The cryptographic methods and apparatus described below with respect to FIGS. 1 to 3 involve four parties, namely a message sender A acting through computing entity 10, a message receiver B acting through computing entity 20, a first trusted authority T1 acting through computing entity 50, and a second trusted authority T2 acting through computing entity 60. The computing entities 10, 20, 50 and 60 are typically based around program-controlled processors though some or all of the cryptographic functions may be implemented in dedicated hardware. The entities 10, 20, 50 and 60 inter-communicate, for example, via the internet or other computer network though it is also possible that two, three or all four entities actually reside on the same computing platform. For convenience, the following description is given in terms of the parties A, B, T1 and T2, it being understood that these parties act through their respective computing entities. It is also to be understood that the message m sent by the message sender to the message receiver can comprise any content and can, for example, simply be a symmetric cryptographic key.
The embodiment of the invention illustrated in FIG. 1 uses an RSA-based IB encryption/decryption method by which an identifier string IDB is used by the sender A to identify the intended recipient B to the trusted authority T2, the latter being responsible for ensuring that B can only access the message in clear if T2 is satisfied that B satisfies the identity conditions indicated by IDB. Suitable RSA-based IB encryption/decryption methods are described in our above-mentioned patent application.
In addition to the identity of the receiver B being verified by T2, the identity of the sender A, as indicated by identifier string IDA, is verified by T1 and used to produce a private key kA for A. The sender A uses the key kA to create signature components that can be used by T2 to confirm that they originated from A as identified by the T1-verified identity IDA.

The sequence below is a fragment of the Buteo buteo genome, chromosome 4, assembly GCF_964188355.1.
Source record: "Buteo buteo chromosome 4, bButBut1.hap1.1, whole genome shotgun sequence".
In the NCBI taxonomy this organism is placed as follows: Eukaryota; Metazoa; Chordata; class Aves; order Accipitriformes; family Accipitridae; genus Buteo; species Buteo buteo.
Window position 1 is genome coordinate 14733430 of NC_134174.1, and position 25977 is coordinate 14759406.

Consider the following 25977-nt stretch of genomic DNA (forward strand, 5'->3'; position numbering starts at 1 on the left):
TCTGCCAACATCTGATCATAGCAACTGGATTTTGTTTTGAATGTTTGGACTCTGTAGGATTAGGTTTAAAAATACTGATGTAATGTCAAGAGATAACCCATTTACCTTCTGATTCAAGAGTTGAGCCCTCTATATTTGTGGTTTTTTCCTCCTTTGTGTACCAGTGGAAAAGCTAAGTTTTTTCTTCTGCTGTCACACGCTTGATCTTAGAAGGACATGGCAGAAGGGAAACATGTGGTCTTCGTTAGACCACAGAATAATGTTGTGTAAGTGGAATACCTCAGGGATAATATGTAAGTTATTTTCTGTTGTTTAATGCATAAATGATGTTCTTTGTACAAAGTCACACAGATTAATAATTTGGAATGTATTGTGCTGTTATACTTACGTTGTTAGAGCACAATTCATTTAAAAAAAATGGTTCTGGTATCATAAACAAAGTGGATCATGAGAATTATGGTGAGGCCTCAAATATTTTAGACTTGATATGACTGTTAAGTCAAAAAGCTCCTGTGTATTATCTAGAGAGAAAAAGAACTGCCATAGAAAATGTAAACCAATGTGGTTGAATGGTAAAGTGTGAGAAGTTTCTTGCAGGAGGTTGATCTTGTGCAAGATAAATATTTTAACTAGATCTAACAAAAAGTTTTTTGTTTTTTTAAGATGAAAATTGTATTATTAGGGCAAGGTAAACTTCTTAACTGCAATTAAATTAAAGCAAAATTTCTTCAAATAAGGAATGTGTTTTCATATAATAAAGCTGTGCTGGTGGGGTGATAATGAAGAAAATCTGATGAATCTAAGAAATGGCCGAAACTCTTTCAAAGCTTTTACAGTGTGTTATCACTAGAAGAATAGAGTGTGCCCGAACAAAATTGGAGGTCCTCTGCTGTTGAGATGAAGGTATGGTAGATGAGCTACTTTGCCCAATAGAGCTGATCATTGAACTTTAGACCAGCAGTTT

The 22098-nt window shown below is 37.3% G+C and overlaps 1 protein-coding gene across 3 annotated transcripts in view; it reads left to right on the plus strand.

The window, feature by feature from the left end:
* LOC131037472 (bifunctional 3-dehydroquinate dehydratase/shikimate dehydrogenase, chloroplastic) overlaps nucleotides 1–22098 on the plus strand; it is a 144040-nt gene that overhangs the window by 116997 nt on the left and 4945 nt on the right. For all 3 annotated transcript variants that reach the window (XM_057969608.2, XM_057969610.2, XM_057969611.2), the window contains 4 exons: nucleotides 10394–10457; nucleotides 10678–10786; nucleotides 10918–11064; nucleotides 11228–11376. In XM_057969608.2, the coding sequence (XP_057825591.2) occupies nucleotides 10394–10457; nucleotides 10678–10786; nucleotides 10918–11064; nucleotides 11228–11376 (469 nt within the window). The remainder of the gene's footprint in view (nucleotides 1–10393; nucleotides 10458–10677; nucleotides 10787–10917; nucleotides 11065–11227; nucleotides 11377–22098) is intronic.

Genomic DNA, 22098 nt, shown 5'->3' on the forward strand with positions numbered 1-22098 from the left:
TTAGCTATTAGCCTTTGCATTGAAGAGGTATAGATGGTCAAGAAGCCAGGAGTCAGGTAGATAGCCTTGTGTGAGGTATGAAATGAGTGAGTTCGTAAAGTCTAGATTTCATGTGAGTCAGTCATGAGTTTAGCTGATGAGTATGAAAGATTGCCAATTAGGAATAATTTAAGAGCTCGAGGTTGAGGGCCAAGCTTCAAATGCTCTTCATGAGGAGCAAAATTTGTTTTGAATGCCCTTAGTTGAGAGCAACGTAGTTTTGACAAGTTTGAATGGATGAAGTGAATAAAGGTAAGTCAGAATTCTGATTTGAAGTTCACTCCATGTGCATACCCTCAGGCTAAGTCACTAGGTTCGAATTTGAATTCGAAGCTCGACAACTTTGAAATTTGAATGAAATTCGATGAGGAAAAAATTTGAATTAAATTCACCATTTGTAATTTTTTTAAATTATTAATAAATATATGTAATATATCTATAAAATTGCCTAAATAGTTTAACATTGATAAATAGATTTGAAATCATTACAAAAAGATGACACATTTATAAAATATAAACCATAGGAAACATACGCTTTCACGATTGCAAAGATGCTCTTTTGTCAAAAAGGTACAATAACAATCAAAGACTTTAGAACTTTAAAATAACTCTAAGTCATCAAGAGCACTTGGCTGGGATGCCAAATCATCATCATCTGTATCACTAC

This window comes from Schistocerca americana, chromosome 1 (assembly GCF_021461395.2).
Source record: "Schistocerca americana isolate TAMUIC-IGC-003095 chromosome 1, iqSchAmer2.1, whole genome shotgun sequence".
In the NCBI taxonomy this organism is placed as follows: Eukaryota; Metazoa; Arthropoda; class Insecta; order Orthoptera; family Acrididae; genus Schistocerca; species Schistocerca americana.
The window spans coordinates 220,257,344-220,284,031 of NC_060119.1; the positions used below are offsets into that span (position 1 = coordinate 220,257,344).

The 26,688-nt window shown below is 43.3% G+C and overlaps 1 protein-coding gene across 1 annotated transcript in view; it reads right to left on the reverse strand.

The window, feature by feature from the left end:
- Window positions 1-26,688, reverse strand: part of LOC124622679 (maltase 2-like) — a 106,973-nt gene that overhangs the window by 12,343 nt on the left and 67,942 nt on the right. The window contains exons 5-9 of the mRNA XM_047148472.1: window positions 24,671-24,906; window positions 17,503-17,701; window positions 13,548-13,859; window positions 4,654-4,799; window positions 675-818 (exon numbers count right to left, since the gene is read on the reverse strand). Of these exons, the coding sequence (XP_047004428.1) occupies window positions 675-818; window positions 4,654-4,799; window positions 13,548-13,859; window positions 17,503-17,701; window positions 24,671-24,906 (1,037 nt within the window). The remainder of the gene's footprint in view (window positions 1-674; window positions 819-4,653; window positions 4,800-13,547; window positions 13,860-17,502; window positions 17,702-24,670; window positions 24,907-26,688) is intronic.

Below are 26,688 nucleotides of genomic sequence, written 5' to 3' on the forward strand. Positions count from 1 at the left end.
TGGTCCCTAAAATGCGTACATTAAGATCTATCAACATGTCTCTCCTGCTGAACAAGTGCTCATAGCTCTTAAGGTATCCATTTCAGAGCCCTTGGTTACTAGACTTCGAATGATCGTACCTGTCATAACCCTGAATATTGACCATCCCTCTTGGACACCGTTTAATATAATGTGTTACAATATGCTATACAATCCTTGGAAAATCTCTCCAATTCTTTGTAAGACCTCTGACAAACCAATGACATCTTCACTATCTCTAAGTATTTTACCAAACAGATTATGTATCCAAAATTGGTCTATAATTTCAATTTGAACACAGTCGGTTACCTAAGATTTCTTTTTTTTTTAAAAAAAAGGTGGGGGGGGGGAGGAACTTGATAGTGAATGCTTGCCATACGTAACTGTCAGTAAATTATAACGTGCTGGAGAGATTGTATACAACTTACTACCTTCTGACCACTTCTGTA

A more detailed description of the FIG. 1 method is given below.
Initial Set Up Phase
- 1. The trusted authority T1 chooses random primes pT1=2pT1′+1 and qT1=2qT1′+1 where both pT1′ and qT1′ are Sophie Germain primes. The primes pT1 and qn are specific to the trusted authority T1 and are not sender dependent. T1 then computes a public/private key pair:
n T1=(p T1)·(q T1) and
φT1=(p T1−1)·(q T1−1).
Similarly, trusted authority T2 chooses random primes pT2=2pT2′+1 and qT2=2qT2′+1 where both pT2′ and qT2′ are Sophie Germain primes. The primes pT2 and qT2 are specific to the trusted authority T2 and are not recipient dependent. T2 then computes public/private key pair:
n T2=(p T2)·(q T2) and
φT2=(p T2−1)·(q T2−1).
- 2. T1 publishes nT1 and T2 publishes nT2 (for example, in respective certificates).
Message Transfer Phase
- Registration of A with Trusted Authority T1
- 3. A sends T1 an identifier string IDA for A.
- 4. T1 receives the identifier string IDA from A and checks that A is entitled to use it (that is, that it is appropriate to identify A or otherwise represent A).
- 5. T1 computes hA←H1(IDA) where H1 is a first hash function.
- 6. T1 computes dA←1/H2(IDA) mod φT1 where H2 is a second hash function.
- 7. T1 computes secret key kA←(hA)d A mod nT1
- 8. T1 sends kA to A.
- Encryption and Signing by A
- 9. A chooses an identifier string IDB to identify B.
- 10. A computes e←H4(IDB) where H4 is a fourth hash function giving e as odd (note, the third hash function H3 is first mentioned in step 14 below).
- 11. A chooses a message m and encrypts it to form ciphertext c:
c←me mod nT2
- 12. A chooses a random number r
- 13. A computes t←rH 2 (ID A ) mod nT1
- 14. A computes s←(kA)rH 3 (t, u) mod nT1 where H3 is a third hash function carried out on a deterministic combination of t and public data u where, for example, u comprises IDB as illustrated in FIG. 1.
- 15. A sends B: IDA, IDB, s, t, c, and an indicator of the trusted authority T1 with which A is registered (unless there is only one possible candidate for T1). The elements s and t form complimentary signature components of A's signature of the public data u using the secret key kA. If u differs from IDB, then u must also be made available.
- Verification and Decryption
- 16. B forwards to T2: IDA, IDB, s, t, c, and the T1 indicator (again, if u differs from IDB, then u must also be made available).
- 17. After accessing the value nT1 for the indicated trusted authority T1, T2 checks:
s H 2 (ID A ) mod n T1==(H 1(ID A))t H 3 (t, u) mod n T1
where, in the present example, u comprises IDB. This check, if passed, confirms that the signature components s and t originated from a party verified by T1 as entitled to the identifier IDA.
- 18. T2 checks that B satisfies IDB.
- 19. T2 computes e←H4(IDB).
- 20. T2 computes d←1/e mod φT2
- 21. T2 decrypts the ciphertext c to recover the message m:
m←cd mod nT2
- 22. T2 sends the decrypted message to B.
- 23. B receives the decrypted message m.